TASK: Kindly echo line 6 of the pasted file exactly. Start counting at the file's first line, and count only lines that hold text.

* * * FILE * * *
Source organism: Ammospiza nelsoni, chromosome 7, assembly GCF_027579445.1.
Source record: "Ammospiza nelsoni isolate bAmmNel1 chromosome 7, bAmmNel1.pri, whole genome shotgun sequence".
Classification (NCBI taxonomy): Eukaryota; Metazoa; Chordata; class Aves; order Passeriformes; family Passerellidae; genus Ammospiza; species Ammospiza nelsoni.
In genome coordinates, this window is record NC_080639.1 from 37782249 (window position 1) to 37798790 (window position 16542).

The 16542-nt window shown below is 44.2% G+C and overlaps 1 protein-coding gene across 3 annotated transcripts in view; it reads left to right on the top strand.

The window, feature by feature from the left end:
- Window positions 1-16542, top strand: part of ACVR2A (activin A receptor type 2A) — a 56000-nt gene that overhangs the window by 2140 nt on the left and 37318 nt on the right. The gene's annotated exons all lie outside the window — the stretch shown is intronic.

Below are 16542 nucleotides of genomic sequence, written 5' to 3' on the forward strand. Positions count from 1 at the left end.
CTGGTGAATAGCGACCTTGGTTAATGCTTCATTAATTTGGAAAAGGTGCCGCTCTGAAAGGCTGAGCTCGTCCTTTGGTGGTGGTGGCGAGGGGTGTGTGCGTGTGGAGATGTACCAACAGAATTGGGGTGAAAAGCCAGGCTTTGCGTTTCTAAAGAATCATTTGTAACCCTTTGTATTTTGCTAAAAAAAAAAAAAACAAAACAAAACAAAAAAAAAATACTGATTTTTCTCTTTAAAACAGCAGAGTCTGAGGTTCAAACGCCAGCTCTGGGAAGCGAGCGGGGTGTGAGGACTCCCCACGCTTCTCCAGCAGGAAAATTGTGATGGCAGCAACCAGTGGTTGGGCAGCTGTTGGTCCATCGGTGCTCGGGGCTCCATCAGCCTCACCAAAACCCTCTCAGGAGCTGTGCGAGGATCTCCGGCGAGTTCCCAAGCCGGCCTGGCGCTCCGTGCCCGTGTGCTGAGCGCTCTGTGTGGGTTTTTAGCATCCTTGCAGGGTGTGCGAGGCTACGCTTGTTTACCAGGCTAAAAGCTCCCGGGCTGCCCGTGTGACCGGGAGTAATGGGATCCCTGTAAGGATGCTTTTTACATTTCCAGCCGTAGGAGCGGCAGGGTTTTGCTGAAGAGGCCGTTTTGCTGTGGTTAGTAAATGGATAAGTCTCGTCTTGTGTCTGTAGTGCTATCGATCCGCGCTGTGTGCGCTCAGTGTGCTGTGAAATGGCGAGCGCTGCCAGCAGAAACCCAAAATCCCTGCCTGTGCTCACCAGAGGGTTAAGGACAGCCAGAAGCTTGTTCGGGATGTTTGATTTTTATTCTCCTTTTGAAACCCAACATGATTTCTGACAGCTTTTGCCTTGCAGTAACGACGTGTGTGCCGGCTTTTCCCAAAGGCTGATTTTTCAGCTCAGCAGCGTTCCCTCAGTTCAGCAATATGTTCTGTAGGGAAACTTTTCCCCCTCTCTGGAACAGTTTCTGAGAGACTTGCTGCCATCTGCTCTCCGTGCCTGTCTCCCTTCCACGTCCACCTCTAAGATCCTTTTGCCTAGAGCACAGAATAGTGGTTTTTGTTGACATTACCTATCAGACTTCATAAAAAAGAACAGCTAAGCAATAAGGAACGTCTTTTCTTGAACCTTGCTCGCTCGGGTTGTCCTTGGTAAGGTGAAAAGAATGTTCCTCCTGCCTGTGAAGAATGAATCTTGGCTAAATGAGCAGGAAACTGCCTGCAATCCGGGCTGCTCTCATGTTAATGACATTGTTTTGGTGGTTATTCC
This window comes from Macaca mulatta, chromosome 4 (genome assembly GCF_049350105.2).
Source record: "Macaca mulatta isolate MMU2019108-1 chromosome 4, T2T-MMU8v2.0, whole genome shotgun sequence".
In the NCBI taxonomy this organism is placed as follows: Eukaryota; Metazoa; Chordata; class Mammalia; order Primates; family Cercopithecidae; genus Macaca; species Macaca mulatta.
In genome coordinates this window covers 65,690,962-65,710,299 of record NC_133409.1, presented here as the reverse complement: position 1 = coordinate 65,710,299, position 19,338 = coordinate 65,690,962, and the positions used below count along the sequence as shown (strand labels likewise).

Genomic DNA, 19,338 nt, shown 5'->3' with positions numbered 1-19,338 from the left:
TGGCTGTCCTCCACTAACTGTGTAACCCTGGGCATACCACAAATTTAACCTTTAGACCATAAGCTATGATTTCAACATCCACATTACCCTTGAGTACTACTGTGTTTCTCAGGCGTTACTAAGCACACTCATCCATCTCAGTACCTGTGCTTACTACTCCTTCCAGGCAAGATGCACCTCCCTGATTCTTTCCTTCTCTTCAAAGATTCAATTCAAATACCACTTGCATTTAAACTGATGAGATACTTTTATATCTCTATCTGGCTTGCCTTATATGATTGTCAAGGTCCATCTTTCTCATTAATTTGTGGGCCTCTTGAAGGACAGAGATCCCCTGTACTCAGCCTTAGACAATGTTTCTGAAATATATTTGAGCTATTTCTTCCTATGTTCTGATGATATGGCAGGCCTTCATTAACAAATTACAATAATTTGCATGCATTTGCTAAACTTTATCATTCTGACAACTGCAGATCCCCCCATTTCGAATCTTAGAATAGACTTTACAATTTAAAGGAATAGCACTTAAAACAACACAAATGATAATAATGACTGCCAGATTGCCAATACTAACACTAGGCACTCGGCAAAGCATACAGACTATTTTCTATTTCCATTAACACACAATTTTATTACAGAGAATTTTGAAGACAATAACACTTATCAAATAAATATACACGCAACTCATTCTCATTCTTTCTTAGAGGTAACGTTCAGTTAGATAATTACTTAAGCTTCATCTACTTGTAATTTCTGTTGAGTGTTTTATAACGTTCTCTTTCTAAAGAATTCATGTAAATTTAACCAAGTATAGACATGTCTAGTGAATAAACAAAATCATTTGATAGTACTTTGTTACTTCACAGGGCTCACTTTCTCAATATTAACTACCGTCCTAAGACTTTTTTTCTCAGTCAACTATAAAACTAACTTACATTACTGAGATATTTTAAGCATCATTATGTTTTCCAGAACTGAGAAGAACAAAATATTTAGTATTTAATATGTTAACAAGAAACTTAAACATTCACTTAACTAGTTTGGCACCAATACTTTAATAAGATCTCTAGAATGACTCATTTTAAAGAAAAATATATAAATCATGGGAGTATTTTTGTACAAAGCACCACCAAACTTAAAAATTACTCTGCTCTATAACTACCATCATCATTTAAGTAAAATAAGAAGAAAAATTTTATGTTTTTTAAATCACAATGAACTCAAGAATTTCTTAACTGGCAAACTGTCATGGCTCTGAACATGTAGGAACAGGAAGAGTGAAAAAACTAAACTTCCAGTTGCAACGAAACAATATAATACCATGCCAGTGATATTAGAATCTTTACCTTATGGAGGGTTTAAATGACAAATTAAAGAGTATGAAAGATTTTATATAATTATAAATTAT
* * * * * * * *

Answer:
The window, feature by feature from the left end: